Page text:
As always, Putin was lying.

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Russia Extinguishes the Olympic Flame in Sochi

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Writing in the Wall Street Journal Jane Buchanan of Human Rights Watch condemns Russia’s assault on freedom of speech and property rights in Sochi:

“We are not against the Olympics, but why should the Olympics violate our rights? Can you tell the International Olympic Committee that I am Russian, I am not against the Olympics? They are taking our property for a temporary parking lot. There is no information. No one will answer us. We wait for answers and we worry.”

— A Sochi resident facing Olympics-driven eviction from her home,

April 24, 2009

MOSCOW — A delegation of the International Olympic Committee has just visited Sochi, the Russian Black Sea resort town and future Olympic host city, to assess the status of preparations for the 2014 Winter Games. Jean-Claude Killy, the three-time Olympic skiing champion who chairs the International Olympic Committee’s coordination for the Sochi Games, spoke glowingly of the Sochi authorities’ “open and constructive” attitude. “The Russian diamond is shining more and more with each passing day,” Mr. Killy gushed.

Many Sochi residents would disagree.

{Click the link to read the rest, showing how the Russian government is violating the very principles of the Olympic movement as it builds the Sochi site for the 2014 games in total disregard of the civil rights of the local residents}

Kasparov on the Sochi Charade

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Garry Kasparov, writing in the Wall Street Journal:

It has become fashionable to speak of change and liberalization in Russia under President Dmitry Medvedev. May 7 marked his one-year anniversary in office. He has recently granted an interview with an opposition newspaper, allowed a few human-rights activists to criticize Russia’s regime, and even started a blog. There is also a new administration in Washington that wants a fresh start with foreign powers.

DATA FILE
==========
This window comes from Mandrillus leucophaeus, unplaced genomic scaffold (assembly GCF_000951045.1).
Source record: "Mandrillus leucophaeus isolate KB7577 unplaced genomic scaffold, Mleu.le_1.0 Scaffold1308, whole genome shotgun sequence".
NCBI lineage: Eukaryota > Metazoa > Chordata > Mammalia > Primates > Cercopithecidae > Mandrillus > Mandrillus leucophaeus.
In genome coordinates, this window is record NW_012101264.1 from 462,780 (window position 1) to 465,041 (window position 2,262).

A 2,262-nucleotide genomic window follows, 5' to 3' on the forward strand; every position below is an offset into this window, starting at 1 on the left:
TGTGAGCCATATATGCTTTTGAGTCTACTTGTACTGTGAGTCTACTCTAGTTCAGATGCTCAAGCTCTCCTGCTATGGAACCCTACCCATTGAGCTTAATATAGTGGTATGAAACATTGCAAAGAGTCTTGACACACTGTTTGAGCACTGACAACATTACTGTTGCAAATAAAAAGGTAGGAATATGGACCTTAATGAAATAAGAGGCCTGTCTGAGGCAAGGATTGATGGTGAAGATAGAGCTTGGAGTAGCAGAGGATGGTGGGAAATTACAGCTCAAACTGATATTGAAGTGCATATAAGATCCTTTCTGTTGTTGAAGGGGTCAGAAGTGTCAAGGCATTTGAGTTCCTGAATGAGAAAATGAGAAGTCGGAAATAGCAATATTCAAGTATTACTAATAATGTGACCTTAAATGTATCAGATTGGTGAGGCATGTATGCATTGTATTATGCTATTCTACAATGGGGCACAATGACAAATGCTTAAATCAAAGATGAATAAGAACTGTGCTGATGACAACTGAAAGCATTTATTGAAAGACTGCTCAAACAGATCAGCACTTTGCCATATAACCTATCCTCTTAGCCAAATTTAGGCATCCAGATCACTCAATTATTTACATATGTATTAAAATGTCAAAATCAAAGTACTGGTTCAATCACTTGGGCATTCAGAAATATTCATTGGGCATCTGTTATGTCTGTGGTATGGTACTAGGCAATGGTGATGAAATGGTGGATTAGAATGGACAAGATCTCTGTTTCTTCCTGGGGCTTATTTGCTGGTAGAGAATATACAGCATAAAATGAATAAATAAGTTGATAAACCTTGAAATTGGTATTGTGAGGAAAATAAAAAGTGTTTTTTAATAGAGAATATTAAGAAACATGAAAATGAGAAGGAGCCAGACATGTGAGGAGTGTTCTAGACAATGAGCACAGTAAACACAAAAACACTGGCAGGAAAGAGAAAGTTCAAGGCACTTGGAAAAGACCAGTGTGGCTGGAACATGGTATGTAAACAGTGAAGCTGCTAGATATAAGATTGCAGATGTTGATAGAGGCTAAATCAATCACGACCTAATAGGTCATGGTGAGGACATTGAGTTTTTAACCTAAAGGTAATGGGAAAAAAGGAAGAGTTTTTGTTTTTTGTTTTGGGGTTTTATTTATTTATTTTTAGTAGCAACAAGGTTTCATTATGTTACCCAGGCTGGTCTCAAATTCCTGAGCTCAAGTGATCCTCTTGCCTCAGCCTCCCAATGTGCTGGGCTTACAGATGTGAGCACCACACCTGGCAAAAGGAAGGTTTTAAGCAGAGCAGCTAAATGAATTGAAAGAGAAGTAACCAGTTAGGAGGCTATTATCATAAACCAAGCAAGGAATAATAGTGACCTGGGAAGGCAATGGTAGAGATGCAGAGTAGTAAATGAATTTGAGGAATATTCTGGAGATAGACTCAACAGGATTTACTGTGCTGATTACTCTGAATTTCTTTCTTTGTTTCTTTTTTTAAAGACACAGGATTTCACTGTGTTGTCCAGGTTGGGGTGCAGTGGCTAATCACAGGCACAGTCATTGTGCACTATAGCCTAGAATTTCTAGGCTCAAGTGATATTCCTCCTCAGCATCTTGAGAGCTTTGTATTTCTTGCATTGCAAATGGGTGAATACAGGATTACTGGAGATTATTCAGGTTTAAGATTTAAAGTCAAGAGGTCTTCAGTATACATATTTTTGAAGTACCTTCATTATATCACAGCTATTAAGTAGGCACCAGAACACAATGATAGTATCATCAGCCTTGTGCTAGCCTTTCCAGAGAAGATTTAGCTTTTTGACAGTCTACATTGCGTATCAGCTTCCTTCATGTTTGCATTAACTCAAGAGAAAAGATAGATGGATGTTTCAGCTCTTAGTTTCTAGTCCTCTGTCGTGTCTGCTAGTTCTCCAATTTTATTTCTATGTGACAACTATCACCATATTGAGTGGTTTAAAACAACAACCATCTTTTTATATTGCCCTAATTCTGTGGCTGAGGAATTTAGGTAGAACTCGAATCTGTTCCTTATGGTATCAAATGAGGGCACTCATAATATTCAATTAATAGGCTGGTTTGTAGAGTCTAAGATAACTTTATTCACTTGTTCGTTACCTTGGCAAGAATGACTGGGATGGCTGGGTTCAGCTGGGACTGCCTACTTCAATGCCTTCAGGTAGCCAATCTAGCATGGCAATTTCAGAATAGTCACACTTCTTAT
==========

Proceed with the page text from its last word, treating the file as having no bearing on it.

However, Mr. Medvedev’s gestures have not been matched by policy. It is more appropriate to think of Russia as living under Vladimir Putin’s ninth year in power. Mr. Putin is now prime minister but still in charge. His agenda of oppression and plunder is still the course in Russia. The Kremlin’s willingness to install its candidates in office and persecute its opponents remains undiminished.

Last month, the Putin government inserted itself into the mayoral election in Sochi, a resort town on the Black Sea that has been selected to host the 2014 Winter Olympics.

{Click the link to read the rest of Kasparov’s condemnation of the IOC’s decision to vest Sochi with the games}

EDITORIAL: Putin’s Sochi Charade


Putin’s Sochi Charade

With the Russian economy in freefall, it’s looking more and more every day like Russia’s effort to host the 2014 Olympics will bankrupt the nation, leading either to total Russian humiliation before the world or to draconian, Soviet-like privation and suffering for the sake of a Potemkin sham.

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EDITORIAL: The Kremlin’s Sochi Lies Risk Lives

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The Kremlin’s Sochi Lies Risk Lives

Here’s what Dmitry Chernyshenko, head of security for the Sochi Olympics in 2014, told Reuters last week:  “Sochi is the summer residence of our president and prime minister, that says everything.  This is one of the safest and most secure places in Russia and it’s the state with the highest security level.”

It was one of the most sensational and outrageous lies yet told by the malignant regime of Vladimir Putin, placing the lives of tens of thousands of people around the world in jeopardy and showing the absolute contempt with which Putin views basic values of honesty and integrity.